Montas, who previously threw one inning on Sept. 2 at Minnesota and one inning on Wednesday against the Indians at home, worked a career-high three innings in this series finale. He walked three and found himself in bases-loaded situations during the fourth and sixth, but fanned five and allowed just one run out of those two trouble spots.
"I was feeling good today," said Montas, who threw 42 of his 65 pitches for strikes. "I just tried to go out there and help the team, and do the best I can."
"Even in some situations loading up the bases in the middle of their lineup, [Montas] found a way to find something and get out of it," said White Sox manager Robin Ventura. "For him to get in there and go multiple innings was big for us. I thought he battled well."
Minnesota loaded the bases in the fourth on two hits and a walk, before Miguel Sano grounded into an inning-ending double play to third baseman Mike Olt. Montas got Sano with two consecutive sliders following a 97-mph fastball.
In the sixth, Montas loaded the bases with nobody out before striking out Brian Dozier with a slider. Joe Mauer singled home a run, but Montas fanned Sano and Trevor Plouffe, again both on sliders, to escape further damage.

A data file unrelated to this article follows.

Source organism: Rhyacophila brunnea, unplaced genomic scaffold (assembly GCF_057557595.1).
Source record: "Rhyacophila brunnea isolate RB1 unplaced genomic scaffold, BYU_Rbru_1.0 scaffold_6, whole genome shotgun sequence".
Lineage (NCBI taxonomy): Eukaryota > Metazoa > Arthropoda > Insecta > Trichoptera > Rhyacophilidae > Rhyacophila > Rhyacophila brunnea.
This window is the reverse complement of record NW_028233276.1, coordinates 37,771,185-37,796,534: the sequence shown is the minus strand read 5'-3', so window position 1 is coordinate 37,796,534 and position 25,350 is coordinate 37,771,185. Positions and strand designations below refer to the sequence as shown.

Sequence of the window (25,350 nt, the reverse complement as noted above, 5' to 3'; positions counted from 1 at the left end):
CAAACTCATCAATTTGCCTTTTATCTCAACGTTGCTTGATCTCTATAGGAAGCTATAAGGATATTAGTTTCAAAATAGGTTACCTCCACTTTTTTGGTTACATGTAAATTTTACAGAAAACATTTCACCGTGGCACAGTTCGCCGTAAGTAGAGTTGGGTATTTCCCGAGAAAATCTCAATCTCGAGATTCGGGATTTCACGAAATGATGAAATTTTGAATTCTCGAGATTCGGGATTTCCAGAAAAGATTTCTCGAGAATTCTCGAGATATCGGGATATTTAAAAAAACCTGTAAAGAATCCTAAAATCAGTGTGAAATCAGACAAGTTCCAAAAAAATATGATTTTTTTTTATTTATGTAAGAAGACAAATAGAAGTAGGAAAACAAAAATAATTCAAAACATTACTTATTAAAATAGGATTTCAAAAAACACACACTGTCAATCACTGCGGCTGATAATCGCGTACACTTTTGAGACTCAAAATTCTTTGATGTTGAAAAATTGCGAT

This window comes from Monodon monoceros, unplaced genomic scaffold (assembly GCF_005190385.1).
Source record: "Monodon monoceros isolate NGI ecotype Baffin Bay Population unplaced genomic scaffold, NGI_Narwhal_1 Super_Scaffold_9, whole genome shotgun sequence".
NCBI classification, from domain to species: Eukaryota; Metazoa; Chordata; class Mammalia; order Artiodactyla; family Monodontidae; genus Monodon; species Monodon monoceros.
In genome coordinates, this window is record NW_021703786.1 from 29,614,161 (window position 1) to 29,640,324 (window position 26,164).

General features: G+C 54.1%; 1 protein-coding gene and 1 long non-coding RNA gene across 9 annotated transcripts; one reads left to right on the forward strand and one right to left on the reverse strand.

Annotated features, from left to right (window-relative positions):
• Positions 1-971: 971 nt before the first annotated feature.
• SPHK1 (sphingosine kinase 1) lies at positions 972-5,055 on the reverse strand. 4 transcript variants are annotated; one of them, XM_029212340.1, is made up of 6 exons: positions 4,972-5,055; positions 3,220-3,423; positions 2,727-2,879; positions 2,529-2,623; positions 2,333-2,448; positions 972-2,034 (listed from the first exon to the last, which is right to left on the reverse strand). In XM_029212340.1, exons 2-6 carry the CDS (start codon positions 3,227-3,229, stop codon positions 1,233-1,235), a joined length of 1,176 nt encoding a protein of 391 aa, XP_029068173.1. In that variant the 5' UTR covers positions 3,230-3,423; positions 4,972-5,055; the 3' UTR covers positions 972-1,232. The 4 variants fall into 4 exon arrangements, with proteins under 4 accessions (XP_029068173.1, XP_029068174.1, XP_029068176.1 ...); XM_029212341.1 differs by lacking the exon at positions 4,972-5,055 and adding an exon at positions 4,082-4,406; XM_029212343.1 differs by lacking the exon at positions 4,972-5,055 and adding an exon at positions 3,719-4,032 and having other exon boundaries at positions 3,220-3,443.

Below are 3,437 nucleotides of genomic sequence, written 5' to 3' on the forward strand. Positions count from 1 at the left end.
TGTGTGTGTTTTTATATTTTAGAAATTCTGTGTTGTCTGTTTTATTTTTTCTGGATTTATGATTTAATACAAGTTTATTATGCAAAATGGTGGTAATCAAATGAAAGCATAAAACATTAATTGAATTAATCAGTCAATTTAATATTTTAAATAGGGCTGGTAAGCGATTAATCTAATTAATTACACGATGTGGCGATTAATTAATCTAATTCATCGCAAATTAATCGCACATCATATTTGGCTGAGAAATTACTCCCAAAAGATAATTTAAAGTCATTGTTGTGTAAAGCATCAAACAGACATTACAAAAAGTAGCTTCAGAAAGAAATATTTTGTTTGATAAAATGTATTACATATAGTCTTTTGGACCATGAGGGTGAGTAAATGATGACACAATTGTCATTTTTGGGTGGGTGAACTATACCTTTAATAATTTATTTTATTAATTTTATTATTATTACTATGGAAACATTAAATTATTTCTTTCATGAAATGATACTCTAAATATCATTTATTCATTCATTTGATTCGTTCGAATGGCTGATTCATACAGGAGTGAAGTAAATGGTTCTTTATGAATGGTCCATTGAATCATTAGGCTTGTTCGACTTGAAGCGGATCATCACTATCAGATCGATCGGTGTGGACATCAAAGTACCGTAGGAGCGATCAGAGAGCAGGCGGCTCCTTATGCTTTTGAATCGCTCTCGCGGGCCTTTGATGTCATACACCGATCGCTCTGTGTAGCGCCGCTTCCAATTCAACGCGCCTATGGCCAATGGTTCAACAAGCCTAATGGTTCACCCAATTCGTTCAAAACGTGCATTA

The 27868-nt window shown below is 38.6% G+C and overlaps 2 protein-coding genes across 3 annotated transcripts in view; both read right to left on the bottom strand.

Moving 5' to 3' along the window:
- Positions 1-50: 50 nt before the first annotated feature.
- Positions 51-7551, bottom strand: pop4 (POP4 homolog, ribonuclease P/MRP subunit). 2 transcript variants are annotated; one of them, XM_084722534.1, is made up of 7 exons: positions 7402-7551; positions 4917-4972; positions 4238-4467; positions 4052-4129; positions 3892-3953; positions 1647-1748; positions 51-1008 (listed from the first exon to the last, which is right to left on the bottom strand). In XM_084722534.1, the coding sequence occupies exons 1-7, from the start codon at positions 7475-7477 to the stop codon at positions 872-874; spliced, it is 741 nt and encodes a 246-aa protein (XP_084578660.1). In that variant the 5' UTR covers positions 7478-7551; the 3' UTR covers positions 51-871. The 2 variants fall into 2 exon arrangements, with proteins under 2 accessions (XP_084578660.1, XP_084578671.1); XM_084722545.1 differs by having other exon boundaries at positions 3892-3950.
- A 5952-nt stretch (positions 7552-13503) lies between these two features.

With Montas commanding his slider and fastball, and possessing a fastball that can hit 100 mph, he already shows the stuff of a possible late-inning reliever. Sunday's longer effort could lead to a start for Montas during the upcoming four-game series in Detroit, a role he capably handled with a 2.97 ERA over 23 starts for Double-A Birmingham this season.
"I feel like it doesn't matter if you're starting the game and if you come [in] as a reliever," Montas said. "You've got to still go out there and compete and do your job."
"[Montas'] breaking ball, we're starting to get on the same page with it," said White Sox catcher Tyler Flowers. "He throws a variation in different counts, so we're figuring out how to use that. I thought he did a really nice job executing pitches later in counts, going for the strikeout and making sure he's down. That only works when you can throw it for strikes, and he was doing that."
Scott Merkin is a reporter for MLB.com. Read his blog, Merk's Works, follow him on Twitter @scottmerkin and listen to his podcast. This story was not subject to the approval of Major League Baseball or its clubs.